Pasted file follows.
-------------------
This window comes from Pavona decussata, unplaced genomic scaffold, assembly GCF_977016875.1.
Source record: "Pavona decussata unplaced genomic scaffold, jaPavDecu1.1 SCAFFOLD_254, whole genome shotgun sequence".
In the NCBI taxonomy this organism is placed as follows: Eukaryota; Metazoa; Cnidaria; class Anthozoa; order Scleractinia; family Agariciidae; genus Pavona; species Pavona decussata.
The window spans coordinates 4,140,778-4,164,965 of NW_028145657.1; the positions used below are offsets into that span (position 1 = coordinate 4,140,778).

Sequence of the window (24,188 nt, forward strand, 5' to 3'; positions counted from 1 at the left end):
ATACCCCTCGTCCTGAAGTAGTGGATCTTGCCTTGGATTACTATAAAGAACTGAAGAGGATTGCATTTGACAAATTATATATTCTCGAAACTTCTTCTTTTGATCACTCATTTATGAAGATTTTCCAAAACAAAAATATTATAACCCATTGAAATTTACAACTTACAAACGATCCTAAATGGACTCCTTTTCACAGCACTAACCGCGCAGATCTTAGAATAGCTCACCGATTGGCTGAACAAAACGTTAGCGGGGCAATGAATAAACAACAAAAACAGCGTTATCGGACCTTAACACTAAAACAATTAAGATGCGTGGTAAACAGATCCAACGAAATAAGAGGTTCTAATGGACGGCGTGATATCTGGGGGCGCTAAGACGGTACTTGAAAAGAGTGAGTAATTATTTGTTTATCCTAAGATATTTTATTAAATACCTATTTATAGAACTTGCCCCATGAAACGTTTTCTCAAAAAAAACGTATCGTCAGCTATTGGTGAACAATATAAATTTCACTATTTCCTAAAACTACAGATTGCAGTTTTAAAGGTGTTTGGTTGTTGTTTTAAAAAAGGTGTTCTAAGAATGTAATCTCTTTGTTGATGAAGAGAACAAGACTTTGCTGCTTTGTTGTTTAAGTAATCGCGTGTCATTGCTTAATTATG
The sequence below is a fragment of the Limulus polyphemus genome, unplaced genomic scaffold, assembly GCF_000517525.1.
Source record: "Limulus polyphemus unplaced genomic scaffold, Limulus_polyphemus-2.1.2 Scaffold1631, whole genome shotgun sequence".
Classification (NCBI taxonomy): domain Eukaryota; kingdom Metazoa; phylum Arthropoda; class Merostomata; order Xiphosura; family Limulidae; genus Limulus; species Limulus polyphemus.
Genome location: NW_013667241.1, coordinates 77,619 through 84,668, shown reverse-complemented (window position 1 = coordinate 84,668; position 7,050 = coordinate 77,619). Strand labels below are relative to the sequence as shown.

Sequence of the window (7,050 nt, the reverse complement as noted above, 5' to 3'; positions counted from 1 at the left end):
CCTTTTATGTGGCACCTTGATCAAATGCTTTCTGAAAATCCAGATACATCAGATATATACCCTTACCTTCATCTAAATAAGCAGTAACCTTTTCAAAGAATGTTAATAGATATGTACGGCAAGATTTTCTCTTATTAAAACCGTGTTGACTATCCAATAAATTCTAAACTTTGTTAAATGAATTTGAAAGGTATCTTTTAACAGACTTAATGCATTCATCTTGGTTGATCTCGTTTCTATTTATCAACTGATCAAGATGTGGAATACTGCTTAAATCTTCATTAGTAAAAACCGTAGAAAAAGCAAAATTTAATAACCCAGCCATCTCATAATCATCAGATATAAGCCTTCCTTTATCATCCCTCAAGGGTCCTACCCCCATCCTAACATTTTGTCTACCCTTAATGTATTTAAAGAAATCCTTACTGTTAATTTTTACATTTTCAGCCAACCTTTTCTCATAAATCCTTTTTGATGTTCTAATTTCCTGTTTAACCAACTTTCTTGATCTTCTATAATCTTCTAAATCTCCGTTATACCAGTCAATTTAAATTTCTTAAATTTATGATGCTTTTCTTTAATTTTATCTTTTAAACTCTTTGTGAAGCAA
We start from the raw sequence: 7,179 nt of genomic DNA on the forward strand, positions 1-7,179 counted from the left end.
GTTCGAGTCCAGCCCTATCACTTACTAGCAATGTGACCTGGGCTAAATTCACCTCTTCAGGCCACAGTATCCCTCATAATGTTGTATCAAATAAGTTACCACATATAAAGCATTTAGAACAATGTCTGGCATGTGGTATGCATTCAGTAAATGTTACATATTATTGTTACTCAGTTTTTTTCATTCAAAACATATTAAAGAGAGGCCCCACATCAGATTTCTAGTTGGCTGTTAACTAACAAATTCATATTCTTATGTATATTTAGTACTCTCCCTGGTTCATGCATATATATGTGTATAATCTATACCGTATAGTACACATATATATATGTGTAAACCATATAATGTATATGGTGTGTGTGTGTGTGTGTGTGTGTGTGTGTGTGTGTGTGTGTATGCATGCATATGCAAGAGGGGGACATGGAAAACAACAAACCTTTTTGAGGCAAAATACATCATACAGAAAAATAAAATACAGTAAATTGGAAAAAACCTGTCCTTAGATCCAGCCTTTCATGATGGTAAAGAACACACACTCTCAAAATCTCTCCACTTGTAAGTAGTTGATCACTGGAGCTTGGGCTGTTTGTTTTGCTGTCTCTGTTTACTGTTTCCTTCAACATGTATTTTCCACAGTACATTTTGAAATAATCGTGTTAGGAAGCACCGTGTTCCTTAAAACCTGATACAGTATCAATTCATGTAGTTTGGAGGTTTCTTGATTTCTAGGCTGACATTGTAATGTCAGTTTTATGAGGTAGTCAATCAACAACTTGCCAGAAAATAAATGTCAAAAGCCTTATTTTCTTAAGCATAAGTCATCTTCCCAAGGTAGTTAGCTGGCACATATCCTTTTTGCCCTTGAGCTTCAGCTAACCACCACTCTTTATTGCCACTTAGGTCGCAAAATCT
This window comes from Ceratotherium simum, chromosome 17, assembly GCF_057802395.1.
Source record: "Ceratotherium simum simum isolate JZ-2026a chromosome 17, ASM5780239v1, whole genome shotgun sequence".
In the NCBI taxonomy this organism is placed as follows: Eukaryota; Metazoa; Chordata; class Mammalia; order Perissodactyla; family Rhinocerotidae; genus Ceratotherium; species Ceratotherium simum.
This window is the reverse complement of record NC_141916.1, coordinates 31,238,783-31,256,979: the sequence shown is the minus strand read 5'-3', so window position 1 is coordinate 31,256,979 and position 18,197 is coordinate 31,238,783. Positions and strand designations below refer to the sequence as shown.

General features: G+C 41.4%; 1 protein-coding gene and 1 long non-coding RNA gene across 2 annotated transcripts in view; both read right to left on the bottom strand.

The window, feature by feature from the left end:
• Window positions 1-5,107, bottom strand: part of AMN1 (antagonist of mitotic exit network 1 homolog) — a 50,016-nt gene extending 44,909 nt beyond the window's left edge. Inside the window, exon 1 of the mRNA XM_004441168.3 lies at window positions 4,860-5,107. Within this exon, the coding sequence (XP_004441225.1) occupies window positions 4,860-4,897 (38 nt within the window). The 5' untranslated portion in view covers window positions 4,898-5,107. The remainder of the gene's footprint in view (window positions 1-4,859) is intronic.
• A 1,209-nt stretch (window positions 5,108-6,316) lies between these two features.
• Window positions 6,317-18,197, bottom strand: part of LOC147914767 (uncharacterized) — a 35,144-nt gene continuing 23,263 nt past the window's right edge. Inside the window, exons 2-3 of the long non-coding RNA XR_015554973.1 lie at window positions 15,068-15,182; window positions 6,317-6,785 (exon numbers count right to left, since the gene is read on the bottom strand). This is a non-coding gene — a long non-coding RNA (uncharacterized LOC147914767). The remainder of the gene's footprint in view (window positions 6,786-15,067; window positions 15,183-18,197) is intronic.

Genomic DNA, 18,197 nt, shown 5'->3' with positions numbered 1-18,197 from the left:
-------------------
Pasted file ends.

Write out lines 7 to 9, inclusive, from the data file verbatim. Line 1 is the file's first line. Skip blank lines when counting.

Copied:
The sequence below is a fragment of the Limulus polyphemus genome, unplaced genomic scaffold, assembly GCF_000517525.1.
Source record: "Limulus polyphemus unplaced genomic scaffold, Limulus_polyphemus-2.1.2 Scaffold1631, whole genome shotgun sequence".
Classification (NCBI taxonomy): domain Eukaryota; kingdom Metazoa; phylum Arthropoda; class Merostomata; order Xiphosura; family Limulidae; genus Limulus; species Limulus polyphemus.